Twitter: JR_Nelson

    @I.AM.BROKE: If you're looking at used Sony/Pentax stuff, I really urge you to consider the K-x. For the price, quality, etc. it's a phenomenal camera. You can probably find a reasonable deal on a used one, too. (May 13, 2011 | 06:27pm)

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  • Abhimanyu Ghoshal
    Twitter: aghoshal

    Great post! I'd also like to add that since you only really need extra lenses during assignments, you could just as well rent them instead of making a purchase. You do, however, need to arm yourself with the skills to use those lenses when the time comes. I know photographers who own an array of lenses they never use and also one who rents the best lenses he needs for each assignment. Here in Bangalore, India, one can rent a Canon EF 70-200mm f/2.8L IS II USM (costing $2499) for $13 a day (including having it delivered to you and picked up when you're done). Guess who's getting more bang for their buck? (May 13, 2011 | 08:20pm)

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  • american » Blog Archive » Photography and the American Dream

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  • chris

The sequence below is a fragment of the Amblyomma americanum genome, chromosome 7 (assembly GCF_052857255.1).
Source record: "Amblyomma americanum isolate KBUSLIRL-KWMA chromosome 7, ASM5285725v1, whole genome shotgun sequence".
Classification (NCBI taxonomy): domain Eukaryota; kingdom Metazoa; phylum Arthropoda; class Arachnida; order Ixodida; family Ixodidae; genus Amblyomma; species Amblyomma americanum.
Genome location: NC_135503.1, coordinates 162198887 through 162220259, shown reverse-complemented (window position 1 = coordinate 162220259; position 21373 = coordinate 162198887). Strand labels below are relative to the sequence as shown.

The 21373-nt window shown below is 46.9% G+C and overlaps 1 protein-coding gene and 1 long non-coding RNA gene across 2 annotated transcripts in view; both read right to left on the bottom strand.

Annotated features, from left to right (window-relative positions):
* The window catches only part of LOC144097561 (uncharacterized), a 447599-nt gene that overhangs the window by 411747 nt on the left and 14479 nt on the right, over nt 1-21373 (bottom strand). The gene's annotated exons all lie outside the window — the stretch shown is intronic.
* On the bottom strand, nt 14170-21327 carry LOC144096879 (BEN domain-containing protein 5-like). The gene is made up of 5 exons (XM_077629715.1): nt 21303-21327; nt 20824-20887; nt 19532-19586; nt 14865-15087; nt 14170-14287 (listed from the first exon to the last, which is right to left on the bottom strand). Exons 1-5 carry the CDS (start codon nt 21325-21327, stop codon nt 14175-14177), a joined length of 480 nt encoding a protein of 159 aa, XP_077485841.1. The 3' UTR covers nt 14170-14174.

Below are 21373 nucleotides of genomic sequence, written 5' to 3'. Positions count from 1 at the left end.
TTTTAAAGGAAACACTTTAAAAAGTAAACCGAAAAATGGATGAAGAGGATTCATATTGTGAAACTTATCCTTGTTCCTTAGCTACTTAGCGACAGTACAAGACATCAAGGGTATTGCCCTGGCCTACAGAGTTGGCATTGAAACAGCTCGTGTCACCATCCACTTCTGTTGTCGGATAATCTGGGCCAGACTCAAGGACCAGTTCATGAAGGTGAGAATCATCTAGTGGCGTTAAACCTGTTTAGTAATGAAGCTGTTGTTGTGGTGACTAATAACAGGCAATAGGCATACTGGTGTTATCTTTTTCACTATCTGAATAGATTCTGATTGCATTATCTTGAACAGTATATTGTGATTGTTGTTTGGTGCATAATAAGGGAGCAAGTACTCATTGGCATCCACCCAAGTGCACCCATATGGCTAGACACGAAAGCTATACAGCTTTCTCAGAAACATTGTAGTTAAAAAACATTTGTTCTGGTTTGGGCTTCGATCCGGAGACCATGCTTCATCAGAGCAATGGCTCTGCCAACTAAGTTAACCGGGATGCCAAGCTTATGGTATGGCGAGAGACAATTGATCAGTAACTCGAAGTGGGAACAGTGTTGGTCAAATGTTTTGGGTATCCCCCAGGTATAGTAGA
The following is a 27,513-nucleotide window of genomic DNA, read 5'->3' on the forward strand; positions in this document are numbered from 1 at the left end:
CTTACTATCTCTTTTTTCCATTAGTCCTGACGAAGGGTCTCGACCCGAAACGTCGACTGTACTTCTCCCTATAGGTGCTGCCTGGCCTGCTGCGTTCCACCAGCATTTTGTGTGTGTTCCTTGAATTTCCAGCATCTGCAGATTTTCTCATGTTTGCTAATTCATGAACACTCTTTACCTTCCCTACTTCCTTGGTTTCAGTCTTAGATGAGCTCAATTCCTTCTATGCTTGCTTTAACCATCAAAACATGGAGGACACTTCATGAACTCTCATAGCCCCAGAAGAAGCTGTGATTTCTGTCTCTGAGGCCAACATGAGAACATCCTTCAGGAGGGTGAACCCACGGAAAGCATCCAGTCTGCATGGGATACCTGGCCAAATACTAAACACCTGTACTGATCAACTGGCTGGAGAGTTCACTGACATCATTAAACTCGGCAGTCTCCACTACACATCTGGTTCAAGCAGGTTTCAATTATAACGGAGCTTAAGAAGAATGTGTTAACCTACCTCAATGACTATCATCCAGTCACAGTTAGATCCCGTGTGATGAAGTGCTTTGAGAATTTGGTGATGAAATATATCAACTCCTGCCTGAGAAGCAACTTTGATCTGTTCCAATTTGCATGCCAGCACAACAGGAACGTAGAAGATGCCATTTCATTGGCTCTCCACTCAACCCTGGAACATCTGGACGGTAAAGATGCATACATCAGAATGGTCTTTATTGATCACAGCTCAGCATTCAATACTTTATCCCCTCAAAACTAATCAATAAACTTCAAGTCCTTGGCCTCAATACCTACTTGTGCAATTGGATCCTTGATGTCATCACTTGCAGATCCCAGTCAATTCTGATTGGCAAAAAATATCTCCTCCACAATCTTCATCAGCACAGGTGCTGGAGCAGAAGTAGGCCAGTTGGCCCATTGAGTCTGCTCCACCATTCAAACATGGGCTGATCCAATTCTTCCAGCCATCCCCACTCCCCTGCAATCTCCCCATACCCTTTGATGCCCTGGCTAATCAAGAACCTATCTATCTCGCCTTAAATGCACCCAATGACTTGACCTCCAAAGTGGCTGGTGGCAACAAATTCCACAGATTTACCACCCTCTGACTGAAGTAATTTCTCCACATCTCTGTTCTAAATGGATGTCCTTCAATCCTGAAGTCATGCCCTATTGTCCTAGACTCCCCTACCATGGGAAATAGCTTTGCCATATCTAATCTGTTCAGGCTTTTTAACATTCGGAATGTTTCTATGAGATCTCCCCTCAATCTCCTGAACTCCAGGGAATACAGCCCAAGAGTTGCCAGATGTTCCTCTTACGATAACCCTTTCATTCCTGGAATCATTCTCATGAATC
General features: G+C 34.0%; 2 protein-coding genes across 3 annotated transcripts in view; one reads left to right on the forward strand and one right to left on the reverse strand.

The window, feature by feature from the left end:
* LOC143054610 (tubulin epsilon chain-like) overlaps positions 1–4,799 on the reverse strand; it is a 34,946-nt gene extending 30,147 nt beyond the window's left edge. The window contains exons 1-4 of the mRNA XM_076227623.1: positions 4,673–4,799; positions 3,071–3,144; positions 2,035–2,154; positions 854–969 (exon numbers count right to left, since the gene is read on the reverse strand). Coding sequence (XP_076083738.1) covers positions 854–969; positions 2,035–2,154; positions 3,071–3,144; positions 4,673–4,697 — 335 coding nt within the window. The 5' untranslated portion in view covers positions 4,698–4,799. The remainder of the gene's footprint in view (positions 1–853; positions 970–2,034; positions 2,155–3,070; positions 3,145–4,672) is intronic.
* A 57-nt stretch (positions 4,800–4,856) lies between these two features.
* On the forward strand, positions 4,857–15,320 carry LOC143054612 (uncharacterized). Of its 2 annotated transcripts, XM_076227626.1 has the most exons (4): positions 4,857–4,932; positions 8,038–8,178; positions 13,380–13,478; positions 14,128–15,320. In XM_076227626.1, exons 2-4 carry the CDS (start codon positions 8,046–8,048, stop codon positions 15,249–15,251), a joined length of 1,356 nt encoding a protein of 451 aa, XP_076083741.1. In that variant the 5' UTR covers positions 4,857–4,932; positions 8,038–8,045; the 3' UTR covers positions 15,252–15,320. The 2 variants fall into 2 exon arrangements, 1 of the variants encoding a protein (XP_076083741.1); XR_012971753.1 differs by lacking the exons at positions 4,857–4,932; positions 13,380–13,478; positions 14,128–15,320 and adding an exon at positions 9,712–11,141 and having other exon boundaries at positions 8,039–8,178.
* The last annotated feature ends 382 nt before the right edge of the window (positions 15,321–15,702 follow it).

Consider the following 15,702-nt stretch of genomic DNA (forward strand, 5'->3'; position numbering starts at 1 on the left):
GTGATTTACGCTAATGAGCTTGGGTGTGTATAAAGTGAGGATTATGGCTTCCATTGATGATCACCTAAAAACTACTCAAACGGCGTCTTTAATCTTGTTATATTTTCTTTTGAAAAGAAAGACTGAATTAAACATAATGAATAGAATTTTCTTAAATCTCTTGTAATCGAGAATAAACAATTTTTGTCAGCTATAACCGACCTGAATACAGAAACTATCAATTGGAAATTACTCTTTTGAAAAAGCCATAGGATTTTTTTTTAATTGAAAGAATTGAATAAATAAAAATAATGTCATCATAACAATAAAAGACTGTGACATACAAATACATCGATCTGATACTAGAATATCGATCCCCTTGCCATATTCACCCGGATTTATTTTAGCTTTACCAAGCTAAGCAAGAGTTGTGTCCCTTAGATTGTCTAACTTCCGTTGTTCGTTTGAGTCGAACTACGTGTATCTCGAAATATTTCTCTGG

While I generally agree with what you're saying, generalizing is never a good idea. You mentioned in a previous post about 'not having a recognizable style' and suggesting folks use 'common' lenses is one reason. Want to differentiate yourself from the soccer mom or old school guy? Then get a 1.2 and learn to shoot ports at 1.2. I sell an image from it every time I use it. 100% sales rate - that is called ROI and it matters. Build quality as another mentioned (and you responded) always makes me laugh. I've never every known anyone to wear out a lens. And every lens will break if dropped. Having been an auto tech for years I know the value of good tools (vs cheap, common ones) the advantages of owning the specialty tools. The 1.2 (and lenses like it) are specialty tools - and not everyone needs them. Sports shooters certainly not. But that's just common sense - use the right tool for the job. You stated that a $5000 pro body won't earn a dime more than a $2500 one is often true, but not if you're shooting in the rain/snow/arctic or the like. Again, you're generalizing and never mention how to choose the right tool for the job. (May 14, 2011 | 10:37am)